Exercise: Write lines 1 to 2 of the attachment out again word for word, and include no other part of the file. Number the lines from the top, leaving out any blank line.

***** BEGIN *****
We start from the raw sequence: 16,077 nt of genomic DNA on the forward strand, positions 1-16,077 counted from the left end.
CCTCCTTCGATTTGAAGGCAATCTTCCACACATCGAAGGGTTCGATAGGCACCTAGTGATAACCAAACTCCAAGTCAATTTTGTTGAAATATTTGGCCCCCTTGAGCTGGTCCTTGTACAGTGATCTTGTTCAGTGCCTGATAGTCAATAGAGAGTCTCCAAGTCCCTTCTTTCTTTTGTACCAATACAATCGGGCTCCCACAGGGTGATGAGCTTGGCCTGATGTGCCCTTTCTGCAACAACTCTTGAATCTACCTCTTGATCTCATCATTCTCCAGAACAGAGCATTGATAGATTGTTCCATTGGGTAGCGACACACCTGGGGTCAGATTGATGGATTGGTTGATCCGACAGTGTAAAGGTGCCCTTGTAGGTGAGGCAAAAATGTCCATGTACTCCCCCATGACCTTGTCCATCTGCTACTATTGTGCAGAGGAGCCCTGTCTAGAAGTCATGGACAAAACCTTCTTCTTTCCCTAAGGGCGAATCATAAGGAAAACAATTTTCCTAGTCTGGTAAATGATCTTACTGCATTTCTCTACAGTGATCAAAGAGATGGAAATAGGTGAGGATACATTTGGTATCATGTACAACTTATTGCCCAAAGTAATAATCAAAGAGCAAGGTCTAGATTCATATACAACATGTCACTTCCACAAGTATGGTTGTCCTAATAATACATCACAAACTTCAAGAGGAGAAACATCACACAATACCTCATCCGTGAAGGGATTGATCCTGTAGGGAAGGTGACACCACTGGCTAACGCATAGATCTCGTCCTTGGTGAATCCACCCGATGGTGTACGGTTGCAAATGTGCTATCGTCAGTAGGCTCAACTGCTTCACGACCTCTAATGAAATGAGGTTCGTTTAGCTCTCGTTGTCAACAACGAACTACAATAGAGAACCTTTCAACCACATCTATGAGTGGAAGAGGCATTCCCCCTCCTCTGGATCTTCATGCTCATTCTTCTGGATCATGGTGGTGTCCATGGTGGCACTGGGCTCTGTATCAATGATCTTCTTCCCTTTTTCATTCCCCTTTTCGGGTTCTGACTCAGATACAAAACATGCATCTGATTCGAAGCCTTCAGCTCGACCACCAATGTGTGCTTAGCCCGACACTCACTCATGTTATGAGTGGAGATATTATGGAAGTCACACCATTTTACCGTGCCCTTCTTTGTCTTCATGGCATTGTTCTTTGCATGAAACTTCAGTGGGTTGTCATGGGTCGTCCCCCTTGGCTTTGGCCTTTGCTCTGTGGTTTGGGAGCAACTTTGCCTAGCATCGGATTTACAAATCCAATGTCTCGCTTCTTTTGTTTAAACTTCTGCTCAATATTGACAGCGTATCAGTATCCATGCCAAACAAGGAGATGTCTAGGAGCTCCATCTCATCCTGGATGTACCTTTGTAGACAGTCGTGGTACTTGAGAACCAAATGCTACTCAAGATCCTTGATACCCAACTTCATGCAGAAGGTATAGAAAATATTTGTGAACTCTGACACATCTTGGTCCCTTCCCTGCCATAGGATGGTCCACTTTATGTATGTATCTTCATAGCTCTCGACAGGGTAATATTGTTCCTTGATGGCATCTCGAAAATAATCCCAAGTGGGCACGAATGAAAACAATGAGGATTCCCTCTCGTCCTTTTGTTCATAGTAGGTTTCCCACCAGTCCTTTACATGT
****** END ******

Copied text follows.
We start from the raw sequence: 16,077 nt of genomic DNA on the forward strand, positions 1-16,077 counted from the left end.
CCTCCTTCGATTTGAAGGCAATCTTCCACACATCGAAGGGTTCGATAGGCACCTAGTGATAACCAAACTCCAAGTCAATTTTGTTGAAATATTTGGCCCCCTTGAGCTGGTCCTTGTACAGTGATCTTGTTCAGTGCCTGATAGTCAATAGAGAGTCTCCAAGTCCCTTCTTTCTTTTGTACCAATACAATCGGGCTCCCACAGGGTGATGAGCTTGGCCTGATGTGCCCTTTCTGCAACAACTCTTGAATCTACCTCTTGATCTCATCATTCTCCAGAACAGAGCATTGATAGATTGTTCCATTGGGTAGCGACACACCTGGGGTCAGATTGATGGATTGGTTGATCCGACAGTGTAAAGGTGCCCTTGTAGGTGAGGCAAAAATGTCCATGTACTCCCCCATGACCTTGTCCATCTGCTACTATTGTGCAGAGGAGCCCTGTCTAGAAGTCATGGACAAAACCTTCTTCTTTCCCTAAGGGCGAATCATAAGGAAAACAATTTTCCTAGTCTGGTAAATGATCTTACTGCATTTCTCTACAGTGATCAAAGAGATGGAAATAGGTGAGGATACATTTGGTATCATGTACAACTTATTGCCCAAAGTAATAATCAAAGAGCAAGGTCTAGATTCATATACAACATGTCACTTCCACAAGTATGGTTGTCCTAATAATACATCACAAACTTCAAGAGGAGAAACATCACACAATACCTCATCCGTGAAGGGATTGATCCTGTAGGGAAGGTGACACCACTGGCTAACGCATAGATCTCGTCCTTGGTGAATCCACCCGATGGTGTACGGTTGCAAATGTGCTATCGTCAGTAGGCTCAACTGCTTCACGACCTCTAATGAAATGAGGTTCGTTTAGCTCTCGTTGTCAACAACGAACTACAATAGAGAACCTTTCAACCACATCTATGAGTGGAAGAGGCATTCCCCCTCCTCTGGATCTTCATGCTCATTCTTCTGGATCATGGTGGTGTCCATGGTGGCACTGGGCTCTGTATCAATGATCTTCTTCCCTTTTTCATTCCCCTTTTCGGGTTCTGACTCAGATACAAAACATGCATCTGATTCGAAGCCTTCAGCTCGACCACCAATGTGTGCTTAGCCCGACACTCACTCATGTTATGAGTGGAGATATTATGGAAGTCACACCATTTTACCGTGCCCTTCTTTGTCTTCATGGCATTGTTCTTTGCATGAAACTTCAGTGGGTTGTCATGGGTCGTCCCCCTTGGCTTTGGCCTTTGCTCTGTGGTTTGGGAGCAACTTTGCCTAGCATCGGATTTACAAATCCAATGTCTCGCTTCTTTTGTTTAAACTTCTGCTCAATATTGACAGCGTATCAGTATCCATGCCAAACAAGGAGATGTCTAGGAGCTCCATCTCATCCTGGATGTACCTTTGTAGACAGTCGTGGTACTTGAGAACCAAATGCTACTCAAGATCCTTGATACCCAACTTCATGCAGAAGGTATAGAAAATATTTGTGAACTCTGACACATCTTGGTCCCTTCCCTGCCATAGGATGGTCCACTTTATGTATGTATCTTCATAGCTCTCGACAGGGTAATATTGTTCCTTGATGGCATCTCGAAAATAATCCCAAGTGGGCACGAATGAAAACAATGAGGATTCCCTCTCGTCCTTTTGTTCATAGTAGGTTTCCCACCAGTCCTTTACATGT